And finally, you won't see the endless hours I spent trying to figure out my purpose and how to overcome all my issues so I could live up to some unknown “potential.” 

Fulfillment, happiness, and success all felt out of reach during those times. It seemed tied to this elusive “purpose” and somehow getting “on course.”

Today, I'm incredibly grateful to know that is a huge misunderstanding. 

What if there is no such thing as “off-course”? What if fulfillment is right here, right now? What if purpose is not a doing or a role but is available to all of us by engaging more fully in the present moment? 

Was I ever really on the wrong path when I was waiting tables, working in the furniture store, or living above a garage? In hindsight, I can see that every step, every twist, turn, and setback led me to the next thing. Every step along the journey has contributed to my evolution, my growth, and my life.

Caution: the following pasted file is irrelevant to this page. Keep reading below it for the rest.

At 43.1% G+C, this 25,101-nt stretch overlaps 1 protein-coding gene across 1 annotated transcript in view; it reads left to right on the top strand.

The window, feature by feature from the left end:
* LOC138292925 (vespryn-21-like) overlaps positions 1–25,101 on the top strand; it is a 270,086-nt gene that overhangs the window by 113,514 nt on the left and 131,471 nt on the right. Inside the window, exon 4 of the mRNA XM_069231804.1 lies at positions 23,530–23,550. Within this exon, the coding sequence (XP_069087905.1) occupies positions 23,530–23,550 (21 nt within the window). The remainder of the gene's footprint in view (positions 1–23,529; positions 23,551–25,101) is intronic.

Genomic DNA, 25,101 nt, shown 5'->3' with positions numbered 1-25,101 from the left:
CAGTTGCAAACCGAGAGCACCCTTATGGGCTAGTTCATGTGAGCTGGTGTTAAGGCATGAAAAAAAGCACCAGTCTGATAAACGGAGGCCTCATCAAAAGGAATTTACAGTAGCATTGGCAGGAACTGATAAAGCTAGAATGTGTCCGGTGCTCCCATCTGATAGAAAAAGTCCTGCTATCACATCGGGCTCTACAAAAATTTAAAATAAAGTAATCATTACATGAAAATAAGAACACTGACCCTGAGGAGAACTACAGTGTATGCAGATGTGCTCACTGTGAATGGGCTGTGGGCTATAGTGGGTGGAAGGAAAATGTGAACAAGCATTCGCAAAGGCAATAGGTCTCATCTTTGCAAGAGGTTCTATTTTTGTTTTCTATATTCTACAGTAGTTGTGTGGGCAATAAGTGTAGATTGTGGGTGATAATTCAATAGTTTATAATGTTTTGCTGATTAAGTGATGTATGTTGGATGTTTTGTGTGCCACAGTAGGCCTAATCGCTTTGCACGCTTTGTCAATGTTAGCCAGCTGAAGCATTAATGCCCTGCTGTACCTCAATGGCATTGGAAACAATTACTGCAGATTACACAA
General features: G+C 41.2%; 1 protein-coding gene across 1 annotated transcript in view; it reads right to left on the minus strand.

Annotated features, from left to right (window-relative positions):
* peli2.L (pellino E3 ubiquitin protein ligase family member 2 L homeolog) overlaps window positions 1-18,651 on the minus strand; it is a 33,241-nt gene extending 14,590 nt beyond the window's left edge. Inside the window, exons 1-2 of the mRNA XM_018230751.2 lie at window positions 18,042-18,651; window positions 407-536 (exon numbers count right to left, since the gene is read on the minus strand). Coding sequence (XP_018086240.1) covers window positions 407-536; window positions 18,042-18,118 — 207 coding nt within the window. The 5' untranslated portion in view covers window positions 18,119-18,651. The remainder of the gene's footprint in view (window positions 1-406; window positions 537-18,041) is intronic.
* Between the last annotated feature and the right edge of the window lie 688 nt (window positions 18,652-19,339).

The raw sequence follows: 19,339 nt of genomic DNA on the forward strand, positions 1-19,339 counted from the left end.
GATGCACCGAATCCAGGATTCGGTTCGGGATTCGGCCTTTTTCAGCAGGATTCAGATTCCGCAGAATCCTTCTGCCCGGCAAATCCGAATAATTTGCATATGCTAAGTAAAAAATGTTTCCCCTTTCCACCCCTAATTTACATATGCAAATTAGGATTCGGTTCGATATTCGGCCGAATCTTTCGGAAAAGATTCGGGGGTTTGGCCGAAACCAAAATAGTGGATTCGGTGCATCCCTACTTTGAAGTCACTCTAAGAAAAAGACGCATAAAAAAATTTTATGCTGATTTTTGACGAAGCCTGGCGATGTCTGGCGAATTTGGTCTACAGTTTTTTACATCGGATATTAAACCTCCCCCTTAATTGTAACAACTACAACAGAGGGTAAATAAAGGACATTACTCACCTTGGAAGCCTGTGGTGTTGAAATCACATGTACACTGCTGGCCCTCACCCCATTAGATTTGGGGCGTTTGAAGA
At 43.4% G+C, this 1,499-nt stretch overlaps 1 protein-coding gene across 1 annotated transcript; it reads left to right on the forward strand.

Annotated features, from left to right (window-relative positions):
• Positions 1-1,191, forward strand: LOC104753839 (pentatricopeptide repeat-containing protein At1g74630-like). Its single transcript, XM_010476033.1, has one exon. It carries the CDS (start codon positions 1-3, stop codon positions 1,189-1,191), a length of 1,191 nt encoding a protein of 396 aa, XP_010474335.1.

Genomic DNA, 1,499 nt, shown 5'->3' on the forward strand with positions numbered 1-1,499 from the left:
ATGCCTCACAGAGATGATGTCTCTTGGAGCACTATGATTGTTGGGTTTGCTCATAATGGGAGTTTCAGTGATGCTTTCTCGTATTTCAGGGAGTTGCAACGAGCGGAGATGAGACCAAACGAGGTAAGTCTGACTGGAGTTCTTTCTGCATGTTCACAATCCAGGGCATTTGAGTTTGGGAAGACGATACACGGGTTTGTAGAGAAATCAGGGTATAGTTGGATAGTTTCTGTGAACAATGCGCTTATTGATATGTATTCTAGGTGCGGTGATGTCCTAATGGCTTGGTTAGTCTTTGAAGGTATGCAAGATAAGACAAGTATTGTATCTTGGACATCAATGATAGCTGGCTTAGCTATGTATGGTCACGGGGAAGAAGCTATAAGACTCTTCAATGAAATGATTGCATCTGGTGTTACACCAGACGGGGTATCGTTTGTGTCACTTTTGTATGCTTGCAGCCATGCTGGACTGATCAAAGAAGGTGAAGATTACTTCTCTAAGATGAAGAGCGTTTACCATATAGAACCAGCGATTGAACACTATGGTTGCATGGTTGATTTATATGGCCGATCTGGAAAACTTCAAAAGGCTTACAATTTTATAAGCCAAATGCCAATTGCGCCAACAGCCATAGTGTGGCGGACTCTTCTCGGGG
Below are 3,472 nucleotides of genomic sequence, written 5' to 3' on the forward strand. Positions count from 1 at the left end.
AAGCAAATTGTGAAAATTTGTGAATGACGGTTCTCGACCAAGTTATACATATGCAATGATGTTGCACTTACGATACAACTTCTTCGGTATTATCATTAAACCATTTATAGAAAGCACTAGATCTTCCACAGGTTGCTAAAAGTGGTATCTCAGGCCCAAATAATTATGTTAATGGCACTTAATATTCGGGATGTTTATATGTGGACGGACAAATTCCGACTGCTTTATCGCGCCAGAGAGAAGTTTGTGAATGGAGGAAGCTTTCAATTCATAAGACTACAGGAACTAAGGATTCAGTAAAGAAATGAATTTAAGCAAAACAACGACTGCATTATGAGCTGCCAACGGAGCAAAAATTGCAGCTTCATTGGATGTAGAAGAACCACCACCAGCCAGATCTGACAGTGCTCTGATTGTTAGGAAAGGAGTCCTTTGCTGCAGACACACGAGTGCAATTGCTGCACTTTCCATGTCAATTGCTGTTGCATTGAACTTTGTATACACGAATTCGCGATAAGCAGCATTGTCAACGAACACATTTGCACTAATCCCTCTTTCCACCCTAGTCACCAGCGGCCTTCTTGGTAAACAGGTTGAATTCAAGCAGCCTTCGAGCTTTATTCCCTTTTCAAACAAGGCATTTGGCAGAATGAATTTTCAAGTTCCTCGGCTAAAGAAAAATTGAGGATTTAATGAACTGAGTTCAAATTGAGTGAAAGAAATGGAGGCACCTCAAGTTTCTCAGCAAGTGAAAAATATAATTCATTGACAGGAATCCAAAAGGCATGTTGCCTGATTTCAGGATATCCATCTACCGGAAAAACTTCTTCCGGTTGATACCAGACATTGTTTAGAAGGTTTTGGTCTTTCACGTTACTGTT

On-track, off-track is an illusion of the mind. What if where you are right now is purposeful, and you could let go of the pressure to change?

There is no arrival point or destination or the perfect job. Fulfillment does not come by figuring out the right path; it comes in the precious moments along the way.


The theme of this post has been a central one for me. I continue to learn and be reminded that fulfilment, connection and love aren’t in the doing, achieving or getting it right but in the vulnerable, raw, messy and joyful bits along the way.